In order for love to be real, it must reach out actively. Love requires that we help other people where they are and whatever their plight. And there are so many different ways to help and reach out to others to show that we care and love.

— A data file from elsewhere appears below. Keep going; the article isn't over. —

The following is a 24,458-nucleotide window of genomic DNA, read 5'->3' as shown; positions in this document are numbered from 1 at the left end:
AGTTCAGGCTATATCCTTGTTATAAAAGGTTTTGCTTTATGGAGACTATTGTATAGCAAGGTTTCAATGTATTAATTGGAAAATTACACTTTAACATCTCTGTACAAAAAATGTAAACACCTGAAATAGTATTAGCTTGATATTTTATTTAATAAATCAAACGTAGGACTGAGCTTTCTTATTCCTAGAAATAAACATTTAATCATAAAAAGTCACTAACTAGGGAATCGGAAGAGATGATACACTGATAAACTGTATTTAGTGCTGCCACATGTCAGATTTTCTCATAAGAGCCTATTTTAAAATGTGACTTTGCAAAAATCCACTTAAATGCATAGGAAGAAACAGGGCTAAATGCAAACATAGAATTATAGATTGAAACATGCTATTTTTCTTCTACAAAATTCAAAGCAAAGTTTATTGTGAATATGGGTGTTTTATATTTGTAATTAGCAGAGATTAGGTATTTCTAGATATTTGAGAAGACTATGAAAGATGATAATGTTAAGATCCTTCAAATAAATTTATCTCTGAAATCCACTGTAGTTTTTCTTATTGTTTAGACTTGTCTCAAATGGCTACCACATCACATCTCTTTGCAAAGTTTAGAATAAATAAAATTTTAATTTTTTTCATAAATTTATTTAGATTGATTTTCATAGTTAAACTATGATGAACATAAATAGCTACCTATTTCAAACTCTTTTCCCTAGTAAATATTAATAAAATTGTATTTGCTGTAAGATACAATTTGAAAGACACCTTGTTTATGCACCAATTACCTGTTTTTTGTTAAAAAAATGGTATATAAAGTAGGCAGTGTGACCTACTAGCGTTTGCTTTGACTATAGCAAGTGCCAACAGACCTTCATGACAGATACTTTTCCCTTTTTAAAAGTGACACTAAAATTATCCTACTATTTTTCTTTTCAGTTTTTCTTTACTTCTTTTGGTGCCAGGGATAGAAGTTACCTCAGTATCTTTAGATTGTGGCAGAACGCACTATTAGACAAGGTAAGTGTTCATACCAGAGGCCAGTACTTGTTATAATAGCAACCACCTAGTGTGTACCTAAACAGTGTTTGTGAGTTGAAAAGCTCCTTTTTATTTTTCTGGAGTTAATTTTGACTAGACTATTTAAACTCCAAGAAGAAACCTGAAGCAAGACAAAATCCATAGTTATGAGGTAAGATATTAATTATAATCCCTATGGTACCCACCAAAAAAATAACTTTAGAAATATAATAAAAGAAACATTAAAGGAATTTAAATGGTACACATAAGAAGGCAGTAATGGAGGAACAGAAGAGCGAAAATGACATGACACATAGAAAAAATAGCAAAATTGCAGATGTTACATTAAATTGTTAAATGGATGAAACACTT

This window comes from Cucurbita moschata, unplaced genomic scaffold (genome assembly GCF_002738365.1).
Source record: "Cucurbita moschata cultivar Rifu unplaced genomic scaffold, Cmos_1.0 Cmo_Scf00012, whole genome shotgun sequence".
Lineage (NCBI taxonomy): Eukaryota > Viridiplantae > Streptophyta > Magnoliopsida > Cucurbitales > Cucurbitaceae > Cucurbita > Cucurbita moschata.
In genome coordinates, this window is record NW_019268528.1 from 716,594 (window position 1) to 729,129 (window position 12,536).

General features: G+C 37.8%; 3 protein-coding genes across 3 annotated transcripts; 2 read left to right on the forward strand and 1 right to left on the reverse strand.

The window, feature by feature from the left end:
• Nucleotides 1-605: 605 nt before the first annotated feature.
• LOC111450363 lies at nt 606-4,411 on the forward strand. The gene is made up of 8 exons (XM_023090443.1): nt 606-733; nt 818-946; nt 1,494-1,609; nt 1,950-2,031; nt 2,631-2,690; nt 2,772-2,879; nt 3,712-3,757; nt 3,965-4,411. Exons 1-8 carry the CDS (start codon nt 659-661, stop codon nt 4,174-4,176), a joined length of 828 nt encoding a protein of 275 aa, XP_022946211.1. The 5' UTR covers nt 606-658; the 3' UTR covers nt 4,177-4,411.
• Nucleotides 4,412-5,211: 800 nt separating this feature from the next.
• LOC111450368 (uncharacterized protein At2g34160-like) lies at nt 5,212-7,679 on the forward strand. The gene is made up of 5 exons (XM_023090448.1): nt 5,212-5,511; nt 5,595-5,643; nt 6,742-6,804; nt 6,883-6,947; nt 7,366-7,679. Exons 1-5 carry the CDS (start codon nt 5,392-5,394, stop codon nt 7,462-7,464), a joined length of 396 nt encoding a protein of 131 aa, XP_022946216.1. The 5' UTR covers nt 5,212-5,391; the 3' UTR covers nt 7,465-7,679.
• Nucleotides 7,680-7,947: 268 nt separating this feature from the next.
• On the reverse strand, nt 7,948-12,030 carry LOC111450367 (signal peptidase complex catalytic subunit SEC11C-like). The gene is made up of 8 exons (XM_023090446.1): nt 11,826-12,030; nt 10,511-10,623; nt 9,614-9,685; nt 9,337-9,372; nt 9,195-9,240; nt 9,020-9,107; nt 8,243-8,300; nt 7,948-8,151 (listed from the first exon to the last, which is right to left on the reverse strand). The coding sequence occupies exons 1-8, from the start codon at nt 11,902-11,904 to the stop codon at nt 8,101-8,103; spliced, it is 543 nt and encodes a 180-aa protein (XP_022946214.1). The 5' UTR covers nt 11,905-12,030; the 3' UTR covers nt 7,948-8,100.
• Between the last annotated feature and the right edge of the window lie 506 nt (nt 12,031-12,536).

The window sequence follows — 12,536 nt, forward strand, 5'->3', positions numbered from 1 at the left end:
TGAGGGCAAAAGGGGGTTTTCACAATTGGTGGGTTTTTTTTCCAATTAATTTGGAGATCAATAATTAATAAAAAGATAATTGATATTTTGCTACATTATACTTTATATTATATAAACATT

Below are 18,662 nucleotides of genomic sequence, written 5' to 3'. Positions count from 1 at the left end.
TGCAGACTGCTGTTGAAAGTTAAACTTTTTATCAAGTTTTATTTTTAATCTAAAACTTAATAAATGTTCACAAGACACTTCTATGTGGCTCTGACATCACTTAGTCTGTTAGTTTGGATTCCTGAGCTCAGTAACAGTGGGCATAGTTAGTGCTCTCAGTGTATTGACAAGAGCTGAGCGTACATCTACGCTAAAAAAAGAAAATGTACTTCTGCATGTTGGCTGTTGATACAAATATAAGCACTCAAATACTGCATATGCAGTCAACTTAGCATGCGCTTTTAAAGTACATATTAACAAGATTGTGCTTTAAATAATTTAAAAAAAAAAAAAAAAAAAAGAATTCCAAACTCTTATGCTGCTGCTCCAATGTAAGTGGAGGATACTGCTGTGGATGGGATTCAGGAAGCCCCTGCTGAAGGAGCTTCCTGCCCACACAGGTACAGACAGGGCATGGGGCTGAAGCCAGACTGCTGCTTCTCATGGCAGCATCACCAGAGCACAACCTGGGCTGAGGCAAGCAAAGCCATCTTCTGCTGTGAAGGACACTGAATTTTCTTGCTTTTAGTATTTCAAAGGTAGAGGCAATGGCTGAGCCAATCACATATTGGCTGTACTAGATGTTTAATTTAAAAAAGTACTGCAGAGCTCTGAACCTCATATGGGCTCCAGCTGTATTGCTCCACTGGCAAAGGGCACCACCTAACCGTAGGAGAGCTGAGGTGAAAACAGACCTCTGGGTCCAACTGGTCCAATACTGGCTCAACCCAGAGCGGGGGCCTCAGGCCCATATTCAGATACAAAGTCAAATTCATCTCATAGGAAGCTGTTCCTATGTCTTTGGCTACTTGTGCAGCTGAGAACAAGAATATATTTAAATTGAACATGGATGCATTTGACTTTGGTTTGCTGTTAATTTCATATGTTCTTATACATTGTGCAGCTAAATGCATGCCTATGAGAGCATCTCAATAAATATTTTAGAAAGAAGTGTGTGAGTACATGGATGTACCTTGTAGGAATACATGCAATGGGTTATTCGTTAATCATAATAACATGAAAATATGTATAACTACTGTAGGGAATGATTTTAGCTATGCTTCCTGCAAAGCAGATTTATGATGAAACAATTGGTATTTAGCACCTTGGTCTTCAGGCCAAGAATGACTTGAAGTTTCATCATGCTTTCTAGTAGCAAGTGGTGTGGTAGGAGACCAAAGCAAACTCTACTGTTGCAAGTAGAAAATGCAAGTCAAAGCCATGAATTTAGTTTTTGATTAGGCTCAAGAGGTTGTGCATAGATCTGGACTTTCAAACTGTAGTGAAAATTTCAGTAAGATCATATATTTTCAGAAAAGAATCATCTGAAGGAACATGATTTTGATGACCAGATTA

That is what we are called to do as Christ’s followers. I believe that sometimes, all people need and want is to be noticed. That helps to lessen their feeling of loneliness. Sometimes all they need is to know that in the midst of terrible and difficult times, somebody cares! Let us for a moment think of the people trying to come into the country through our southern border. They all have different reasons for wanting to be here and I know not all have valid reasons. Being a first generation citizen I know first hand the checks that are made by authorities, and, which MUST be made by authorities. There must be limitations and there are laws to be followed. I am not saying open the gates and let everyone in. However many of these people who have escaped the tyranny of a despot or are hoping for a safer life for their family, are feeling lonely. They escaped with only the shirts on their backs. They are in a foreign country and although they have thousands of people around them they are lonely and scared and what is happening is that we are intensifying that loneliness. We are separating them from loved ones and increasing their despair and loneliness. We are not listening to them.. We are judging them. It is often falling to aid agencies and church charities to help. Recently a group of deacons from our diocese went to McAllen to help Catholic Charities with their work and to talk to desperate and scared immigrants. But they need more. They are like Lazarus at the gate and we are the rich man. We are a rich nation. Who else do immigrants and those in need turn to turn to? Genuine cases must not be turned away.